An economic slowdown would indeed increase default rates and lead to elevated credit losses. While it is logical that recovery rates may be lower due to the prevalence of covenant-lite structures, at this point in time, there is limited historical data to support that claim. 

 The average historical default rate for leveraged loans is typically ~2.5% – 3.0% with the current rate at 1.59% as of April 2019[8].  The Standard & Poor’s Leveraged Commentary & Data (“LCD”) Default Survey recently asked portfolio managers their predictions on the loan default rate at the end of 2020. The consensus estimate was 2.58% by then, a slightly more bullish read this time around, with managers reining in the forecast from 2.79% at the December reading.

Some market participants and observers believe that the leveraged loan market was created and has evolved to mitigate systemic risk and prevent contagion to the credit markets.  A portfolio manager for PIMCO recently published in article in which she states “Given loan market dynamics, size, and scope, the diversity of the end holders, and the change in the leverage employed across the system, it is difficult for us to envision a scenario in which the leveraged loan market caused the next financial crisis.”[9]

The Report seems to echo these claims and mentions:

 “On the whole, banks appear well positioned to deal with these exposures. The annual stress-test exercises stress a range of participating banks’ direct and indirect exposures to shocks from the business sector. The tests require that participating banks have sufficient capital to withstand material losses on these exposures and continue lending. In addition, banks’ internal liquidity stress tests and the Liquidity Coverage Ratio requirement incorporate protections against draws on credit lines. With regard to leveraged lending, banks have improved their management of the associated risks—reflecting, in part, the 2013 interagency guidance on leveraged lending—even as underwriting standards have deteriorated over the past decade. Moreover, large banks have improved their management of syndication pipelines.”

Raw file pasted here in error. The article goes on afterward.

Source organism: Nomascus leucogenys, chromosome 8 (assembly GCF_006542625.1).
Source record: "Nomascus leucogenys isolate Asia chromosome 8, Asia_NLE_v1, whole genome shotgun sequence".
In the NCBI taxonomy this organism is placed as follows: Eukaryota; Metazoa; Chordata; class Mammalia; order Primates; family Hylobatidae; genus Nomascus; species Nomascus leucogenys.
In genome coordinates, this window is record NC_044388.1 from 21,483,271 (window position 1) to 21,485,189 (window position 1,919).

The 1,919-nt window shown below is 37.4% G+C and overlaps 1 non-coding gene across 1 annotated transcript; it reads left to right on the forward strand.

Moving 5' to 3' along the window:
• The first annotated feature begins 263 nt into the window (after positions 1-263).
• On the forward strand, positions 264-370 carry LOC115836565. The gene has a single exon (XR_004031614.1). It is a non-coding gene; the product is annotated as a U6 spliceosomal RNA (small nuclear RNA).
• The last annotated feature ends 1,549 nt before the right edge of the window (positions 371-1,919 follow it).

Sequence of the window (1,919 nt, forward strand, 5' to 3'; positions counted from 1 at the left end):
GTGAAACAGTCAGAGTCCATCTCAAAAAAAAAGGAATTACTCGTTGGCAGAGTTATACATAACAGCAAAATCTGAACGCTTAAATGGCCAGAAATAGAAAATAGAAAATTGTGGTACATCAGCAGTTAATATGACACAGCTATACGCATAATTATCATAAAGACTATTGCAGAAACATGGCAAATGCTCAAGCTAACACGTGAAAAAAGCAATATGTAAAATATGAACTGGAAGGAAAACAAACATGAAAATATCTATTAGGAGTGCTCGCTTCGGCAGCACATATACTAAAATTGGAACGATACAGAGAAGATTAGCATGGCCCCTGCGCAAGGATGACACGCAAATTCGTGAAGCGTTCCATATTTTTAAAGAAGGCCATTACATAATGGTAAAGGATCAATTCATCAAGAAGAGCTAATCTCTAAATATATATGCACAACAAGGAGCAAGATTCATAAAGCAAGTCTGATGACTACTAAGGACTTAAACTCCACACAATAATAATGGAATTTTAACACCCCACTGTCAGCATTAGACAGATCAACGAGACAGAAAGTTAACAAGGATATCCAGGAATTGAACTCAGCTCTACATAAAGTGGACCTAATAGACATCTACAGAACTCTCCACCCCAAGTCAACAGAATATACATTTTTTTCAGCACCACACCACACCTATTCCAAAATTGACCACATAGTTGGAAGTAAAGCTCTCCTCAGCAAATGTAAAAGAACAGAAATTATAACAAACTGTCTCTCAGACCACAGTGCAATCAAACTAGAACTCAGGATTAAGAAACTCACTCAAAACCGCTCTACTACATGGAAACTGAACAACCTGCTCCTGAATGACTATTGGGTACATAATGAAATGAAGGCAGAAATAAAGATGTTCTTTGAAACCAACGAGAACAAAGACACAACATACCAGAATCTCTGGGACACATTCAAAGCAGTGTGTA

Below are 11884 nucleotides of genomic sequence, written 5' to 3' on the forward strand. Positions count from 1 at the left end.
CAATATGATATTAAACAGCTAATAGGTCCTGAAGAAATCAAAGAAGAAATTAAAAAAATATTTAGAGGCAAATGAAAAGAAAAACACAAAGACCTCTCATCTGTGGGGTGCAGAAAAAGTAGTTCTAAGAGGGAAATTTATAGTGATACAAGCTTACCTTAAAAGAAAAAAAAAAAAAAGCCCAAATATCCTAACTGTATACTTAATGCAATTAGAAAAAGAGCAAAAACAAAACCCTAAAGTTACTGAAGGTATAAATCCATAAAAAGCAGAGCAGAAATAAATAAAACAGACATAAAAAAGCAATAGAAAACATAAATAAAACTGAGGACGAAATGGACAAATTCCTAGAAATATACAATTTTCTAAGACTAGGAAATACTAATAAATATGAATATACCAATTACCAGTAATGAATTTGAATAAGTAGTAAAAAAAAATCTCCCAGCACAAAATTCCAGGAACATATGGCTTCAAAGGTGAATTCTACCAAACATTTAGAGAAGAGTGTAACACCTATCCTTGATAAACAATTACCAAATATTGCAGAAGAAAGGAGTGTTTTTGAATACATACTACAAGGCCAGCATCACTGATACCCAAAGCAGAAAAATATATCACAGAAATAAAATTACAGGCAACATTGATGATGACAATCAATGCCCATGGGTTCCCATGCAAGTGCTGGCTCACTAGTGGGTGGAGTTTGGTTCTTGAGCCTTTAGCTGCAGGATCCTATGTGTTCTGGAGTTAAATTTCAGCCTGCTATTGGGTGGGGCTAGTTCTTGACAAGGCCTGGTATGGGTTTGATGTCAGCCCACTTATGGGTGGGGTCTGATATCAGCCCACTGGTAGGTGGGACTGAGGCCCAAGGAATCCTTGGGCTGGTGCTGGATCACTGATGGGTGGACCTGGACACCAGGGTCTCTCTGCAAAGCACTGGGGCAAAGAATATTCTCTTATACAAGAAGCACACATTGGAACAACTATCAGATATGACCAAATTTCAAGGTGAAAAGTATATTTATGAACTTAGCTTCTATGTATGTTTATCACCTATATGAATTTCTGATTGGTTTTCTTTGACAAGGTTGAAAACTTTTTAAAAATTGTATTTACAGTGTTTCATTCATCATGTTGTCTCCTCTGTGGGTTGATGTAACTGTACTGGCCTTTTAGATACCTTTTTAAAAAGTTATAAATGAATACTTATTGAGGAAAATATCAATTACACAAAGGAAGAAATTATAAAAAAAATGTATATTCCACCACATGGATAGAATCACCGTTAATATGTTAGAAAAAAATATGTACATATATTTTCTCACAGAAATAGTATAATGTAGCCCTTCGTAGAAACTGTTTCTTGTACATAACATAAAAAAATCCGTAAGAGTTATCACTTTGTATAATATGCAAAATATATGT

To mitigate risk on an individual bank level, AP encourages a detailed leveraged lending policy that clearly explains the rationale for engaging in a program to provide further diversification, as well as strict criteria governing portfolio size, portfolio diversification, individual loan size, governing credit characteristics, and a monitoring framework.